The Koch brothers have had a piece of the right-wing anti-public education franchise for some time, through their sponsorship of the American Legislative Exchange Council (ALEC). The corporate-funded think tank has churned out all sorts of model legislation for right-wing state legislators aimed at undermining and defunding public education.
Now, through the Koch-created and funded Americans for Prosperity (AFP), the Koch brothers have taken their attacks on public education to a new level: attempting to reinstitute school segregation.
A brand new video from our friends at Brave New Foundation -- a part of their "Koch Brothers Exposed" series -- details the disturbing rise of racial resegregation in one award-winning North Carolina school district. The story goes like this: AFP supported a slate of right-wing school board candidates who ran on a platform that echoed those of 1960's southern segregationists like George Wallace almost verbatim ... they won, and now they are using their power to hurt the public school system by not only erasing the district's commendable achievements of diversity, but hurting the quality of public education received by all the district's students.
People For the American Way and PFAW's African American Ministers in Action (AAMIA) program are both incredibly proud to cosponsor the release of this video, and we're hopeful that we can help shine a light on this latest right-wing attack on public education, racial equality and civil rights.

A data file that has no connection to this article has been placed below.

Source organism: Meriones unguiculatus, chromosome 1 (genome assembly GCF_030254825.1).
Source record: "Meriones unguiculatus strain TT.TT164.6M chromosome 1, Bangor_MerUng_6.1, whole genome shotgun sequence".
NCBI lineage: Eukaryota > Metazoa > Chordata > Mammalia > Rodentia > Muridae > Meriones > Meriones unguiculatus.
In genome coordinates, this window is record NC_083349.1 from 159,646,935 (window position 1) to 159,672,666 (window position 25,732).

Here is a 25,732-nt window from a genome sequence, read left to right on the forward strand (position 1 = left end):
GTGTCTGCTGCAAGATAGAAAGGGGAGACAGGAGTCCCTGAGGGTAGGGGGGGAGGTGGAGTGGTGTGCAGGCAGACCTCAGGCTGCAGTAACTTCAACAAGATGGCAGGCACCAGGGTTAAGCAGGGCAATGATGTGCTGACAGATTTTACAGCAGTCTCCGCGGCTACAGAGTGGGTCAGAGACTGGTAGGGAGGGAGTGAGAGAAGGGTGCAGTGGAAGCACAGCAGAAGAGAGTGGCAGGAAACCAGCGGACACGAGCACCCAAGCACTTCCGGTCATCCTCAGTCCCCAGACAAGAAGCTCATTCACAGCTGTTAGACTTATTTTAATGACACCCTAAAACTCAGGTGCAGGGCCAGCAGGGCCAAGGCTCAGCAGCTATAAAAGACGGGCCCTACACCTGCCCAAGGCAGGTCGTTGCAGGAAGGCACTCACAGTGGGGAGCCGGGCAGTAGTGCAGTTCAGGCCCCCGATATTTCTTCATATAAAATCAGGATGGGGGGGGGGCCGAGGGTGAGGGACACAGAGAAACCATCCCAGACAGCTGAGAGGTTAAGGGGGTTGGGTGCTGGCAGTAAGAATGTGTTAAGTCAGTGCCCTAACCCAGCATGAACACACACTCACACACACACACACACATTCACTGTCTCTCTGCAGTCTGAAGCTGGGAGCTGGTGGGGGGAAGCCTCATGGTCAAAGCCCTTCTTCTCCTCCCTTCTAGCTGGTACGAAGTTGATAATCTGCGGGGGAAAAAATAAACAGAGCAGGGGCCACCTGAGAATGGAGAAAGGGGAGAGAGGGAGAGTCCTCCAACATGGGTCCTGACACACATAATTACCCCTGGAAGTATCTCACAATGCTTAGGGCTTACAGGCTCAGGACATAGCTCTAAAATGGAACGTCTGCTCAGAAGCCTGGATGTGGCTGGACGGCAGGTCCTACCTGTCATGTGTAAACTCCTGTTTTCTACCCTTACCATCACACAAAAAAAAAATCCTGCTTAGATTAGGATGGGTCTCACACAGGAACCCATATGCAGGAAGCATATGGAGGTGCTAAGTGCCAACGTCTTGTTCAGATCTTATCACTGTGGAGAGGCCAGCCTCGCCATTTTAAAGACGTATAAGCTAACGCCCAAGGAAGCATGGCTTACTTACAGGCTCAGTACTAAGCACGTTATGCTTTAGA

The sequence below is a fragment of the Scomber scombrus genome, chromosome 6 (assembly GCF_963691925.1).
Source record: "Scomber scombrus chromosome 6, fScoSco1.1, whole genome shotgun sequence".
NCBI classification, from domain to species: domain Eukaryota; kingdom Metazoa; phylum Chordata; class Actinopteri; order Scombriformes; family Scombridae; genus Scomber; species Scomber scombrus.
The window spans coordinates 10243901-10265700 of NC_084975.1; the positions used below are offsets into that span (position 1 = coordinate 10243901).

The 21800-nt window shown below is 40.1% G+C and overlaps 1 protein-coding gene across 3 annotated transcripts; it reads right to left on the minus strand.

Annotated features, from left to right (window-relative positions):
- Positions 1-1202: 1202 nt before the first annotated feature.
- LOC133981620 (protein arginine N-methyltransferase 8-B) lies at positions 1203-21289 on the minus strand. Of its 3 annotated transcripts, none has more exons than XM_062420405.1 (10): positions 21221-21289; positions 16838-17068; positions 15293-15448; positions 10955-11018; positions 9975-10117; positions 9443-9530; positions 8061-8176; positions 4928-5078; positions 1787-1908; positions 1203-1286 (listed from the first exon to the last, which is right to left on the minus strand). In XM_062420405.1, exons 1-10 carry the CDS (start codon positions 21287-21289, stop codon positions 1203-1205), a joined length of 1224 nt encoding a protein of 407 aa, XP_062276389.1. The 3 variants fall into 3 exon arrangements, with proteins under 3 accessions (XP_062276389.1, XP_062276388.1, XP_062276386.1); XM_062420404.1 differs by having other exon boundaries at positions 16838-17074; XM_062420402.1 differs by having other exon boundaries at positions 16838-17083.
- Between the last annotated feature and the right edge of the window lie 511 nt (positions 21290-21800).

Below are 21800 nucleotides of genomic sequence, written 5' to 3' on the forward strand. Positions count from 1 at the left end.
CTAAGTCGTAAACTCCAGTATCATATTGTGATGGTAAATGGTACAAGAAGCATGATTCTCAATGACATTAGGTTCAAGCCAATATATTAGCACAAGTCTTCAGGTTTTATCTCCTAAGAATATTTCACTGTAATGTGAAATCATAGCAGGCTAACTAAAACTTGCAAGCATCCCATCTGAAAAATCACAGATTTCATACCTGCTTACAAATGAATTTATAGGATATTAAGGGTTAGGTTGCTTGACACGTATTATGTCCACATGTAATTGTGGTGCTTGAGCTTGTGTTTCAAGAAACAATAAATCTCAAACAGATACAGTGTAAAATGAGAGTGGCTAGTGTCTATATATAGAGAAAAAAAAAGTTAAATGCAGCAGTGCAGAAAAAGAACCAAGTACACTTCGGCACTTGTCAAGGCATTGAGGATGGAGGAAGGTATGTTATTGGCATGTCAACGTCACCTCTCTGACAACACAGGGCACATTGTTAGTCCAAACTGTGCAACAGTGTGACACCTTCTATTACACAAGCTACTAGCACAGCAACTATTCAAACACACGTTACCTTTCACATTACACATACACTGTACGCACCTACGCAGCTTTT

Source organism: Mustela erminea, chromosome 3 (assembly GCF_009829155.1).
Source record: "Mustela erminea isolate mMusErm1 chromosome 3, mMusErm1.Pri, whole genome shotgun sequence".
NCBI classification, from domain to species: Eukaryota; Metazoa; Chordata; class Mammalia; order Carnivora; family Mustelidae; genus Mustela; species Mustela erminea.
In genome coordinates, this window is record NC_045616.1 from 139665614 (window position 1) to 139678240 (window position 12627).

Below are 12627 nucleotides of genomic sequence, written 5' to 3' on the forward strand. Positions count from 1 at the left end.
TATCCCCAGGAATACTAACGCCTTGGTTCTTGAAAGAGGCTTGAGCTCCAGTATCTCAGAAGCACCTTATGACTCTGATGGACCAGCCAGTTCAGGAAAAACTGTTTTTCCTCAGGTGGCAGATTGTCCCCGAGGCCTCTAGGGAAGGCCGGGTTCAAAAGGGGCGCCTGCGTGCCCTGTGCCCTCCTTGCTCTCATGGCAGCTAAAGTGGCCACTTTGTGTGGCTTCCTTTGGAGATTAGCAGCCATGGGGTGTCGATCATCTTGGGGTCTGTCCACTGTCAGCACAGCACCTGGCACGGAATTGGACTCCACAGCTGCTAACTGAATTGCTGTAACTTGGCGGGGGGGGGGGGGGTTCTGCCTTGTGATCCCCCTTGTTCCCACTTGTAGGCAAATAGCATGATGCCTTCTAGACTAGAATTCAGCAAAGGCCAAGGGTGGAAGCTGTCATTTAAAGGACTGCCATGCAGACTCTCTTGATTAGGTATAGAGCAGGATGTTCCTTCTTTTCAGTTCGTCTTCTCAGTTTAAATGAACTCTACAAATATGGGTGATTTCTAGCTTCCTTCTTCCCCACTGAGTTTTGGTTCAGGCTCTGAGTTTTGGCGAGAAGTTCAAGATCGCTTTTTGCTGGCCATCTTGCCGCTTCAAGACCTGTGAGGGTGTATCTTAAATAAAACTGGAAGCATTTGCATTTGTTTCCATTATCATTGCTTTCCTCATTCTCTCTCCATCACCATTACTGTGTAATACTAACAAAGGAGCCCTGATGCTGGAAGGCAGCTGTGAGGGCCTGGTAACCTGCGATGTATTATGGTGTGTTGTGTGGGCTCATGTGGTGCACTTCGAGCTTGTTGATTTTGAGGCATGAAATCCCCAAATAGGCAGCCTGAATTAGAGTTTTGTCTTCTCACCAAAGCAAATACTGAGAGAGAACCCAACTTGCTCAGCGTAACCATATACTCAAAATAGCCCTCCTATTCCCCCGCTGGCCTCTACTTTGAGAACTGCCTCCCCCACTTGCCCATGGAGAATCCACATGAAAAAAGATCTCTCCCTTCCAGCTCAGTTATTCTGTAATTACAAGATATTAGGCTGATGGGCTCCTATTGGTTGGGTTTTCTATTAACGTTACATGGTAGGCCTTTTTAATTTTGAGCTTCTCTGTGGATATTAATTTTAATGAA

Watch the video, and help spread the word by sharing this post.
After you watch the video, please call David Koch at his Manhattan office at 212-319-1100 and tell him to "stop funding school resegregation now."
Last night, voters sent a message to Scott Walker and his corporate, right-wing allies. They told him that Wisconsinites won’t sit back and let him attack working families to score political points. They told him they’re not going to swallow his misleading claims about wanting to balance the budget when he gives tax breaks to big corporations and the wealthiest individuals- while cutting funds for those that need them most. And most of all, they told him that his actions will have consequences. Four incumbent Republicans may have survived this election, but there’s no way they or Scott Walker slept soundly last night, knowing that when they betray the needs of their constituents, the people notice--even in the Republican-leaning districts we won last night.